Objectives: To determine how the load of rilpivirine-resistant variants (mutational load) influences the virological response (VR) of HIV-1-infected patients to a rilpivirine-based first-line regimen.
Patients and methods: Four hundred and eighty-nine patients infected with HIV-1 whose reverse transcriptase gene had been successfully resistance genotyped using next-generation sequencing were given a first-line regimen containing rilpivirine. Variables associated with the VR at 12 months were identified using a logistic model. The results were used to build a multivariate model for each mutational load threshold and the R2 variations were analysed to identify the mutational load threshold that best predicted the VR.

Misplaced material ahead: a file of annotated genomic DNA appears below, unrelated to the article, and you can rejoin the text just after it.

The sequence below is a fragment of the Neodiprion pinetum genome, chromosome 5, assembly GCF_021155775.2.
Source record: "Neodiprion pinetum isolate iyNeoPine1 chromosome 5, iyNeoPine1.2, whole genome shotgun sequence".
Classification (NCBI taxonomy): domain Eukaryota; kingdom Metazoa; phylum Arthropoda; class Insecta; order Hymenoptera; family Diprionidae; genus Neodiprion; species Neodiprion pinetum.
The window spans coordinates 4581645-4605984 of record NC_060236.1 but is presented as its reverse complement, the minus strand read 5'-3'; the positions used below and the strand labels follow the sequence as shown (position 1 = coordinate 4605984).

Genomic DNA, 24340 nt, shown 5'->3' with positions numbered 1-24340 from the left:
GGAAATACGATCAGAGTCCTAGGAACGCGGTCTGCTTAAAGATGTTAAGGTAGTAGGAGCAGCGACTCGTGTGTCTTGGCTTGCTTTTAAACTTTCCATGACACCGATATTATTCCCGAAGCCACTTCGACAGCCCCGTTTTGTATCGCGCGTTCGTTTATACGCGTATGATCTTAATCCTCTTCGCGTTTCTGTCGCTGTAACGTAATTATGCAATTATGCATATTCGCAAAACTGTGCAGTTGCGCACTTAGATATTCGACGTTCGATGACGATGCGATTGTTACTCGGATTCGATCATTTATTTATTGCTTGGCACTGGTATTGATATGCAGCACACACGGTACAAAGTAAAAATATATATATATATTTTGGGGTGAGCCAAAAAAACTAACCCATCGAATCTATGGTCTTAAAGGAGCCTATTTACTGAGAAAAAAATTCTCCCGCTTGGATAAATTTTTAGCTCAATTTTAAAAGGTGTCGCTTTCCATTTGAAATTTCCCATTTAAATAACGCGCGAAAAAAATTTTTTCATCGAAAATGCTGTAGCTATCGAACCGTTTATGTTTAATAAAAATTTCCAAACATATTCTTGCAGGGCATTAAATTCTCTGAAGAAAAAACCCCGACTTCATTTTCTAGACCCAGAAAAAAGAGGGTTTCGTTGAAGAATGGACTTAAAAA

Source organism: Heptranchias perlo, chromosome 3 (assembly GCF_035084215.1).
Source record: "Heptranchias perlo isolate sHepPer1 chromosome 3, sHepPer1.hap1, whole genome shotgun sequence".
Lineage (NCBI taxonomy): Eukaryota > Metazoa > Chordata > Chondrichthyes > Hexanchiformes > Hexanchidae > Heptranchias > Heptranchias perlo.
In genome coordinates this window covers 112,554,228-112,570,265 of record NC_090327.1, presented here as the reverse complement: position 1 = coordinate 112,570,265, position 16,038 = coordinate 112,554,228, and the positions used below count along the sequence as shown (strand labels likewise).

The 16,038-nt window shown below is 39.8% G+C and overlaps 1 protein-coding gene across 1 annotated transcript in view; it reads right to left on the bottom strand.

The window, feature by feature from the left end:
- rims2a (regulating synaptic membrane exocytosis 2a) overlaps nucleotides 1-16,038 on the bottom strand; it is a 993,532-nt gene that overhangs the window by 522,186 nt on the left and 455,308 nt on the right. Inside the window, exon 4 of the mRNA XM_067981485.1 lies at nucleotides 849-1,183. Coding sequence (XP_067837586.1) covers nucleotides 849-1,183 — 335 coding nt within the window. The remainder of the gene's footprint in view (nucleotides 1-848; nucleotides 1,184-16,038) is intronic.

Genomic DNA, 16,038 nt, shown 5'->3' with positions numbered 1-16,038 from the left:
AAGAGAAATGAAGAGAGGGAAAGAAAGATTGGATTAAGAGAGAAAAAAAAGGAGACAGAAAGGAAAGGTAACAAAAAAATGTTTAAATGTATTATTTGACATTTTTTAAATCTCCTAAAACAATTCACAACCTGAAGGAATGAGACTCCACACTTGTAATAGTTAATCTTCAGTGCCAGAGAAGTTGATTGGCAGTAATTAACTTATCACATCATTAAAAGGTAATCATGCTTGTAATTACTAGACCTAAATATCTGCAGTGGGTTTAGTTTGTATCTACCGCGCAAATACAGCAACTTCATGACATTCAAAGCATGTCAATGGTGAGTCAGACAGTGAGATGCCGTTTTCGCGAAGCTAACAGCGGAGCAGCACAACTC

Results: The mutational load at baseline was the only variable linked to the VR at 12 months (P < 0.01). The VR at 12 months decreased from 96.9% to 83.4% when the mutational load was >1700 copies/mL and to 50% when the mutational load was > 9000 copies/mL. The threshold of 9000 copies/mL was associated with the VR at 12 months with an OR of 36.7 (95% CI 4.7-285.1). The threshold of 1700 copies/mL was associated with the VR at 12 months with an OR of 7.2 (95% CI 1.4-36.8).
Conclusions: There is quantifiable evidence that determining a mutational load threshold can be used to identify those patients on a first-line regimen containing rilpivirine who are at risk of virological failure. The clinical management of HIV-infected patients can be improved by evaluating the frequency of mutant variants at a threshold of < 20% together with the plasma HIV-1 viral load at the time of resistance genotyping.
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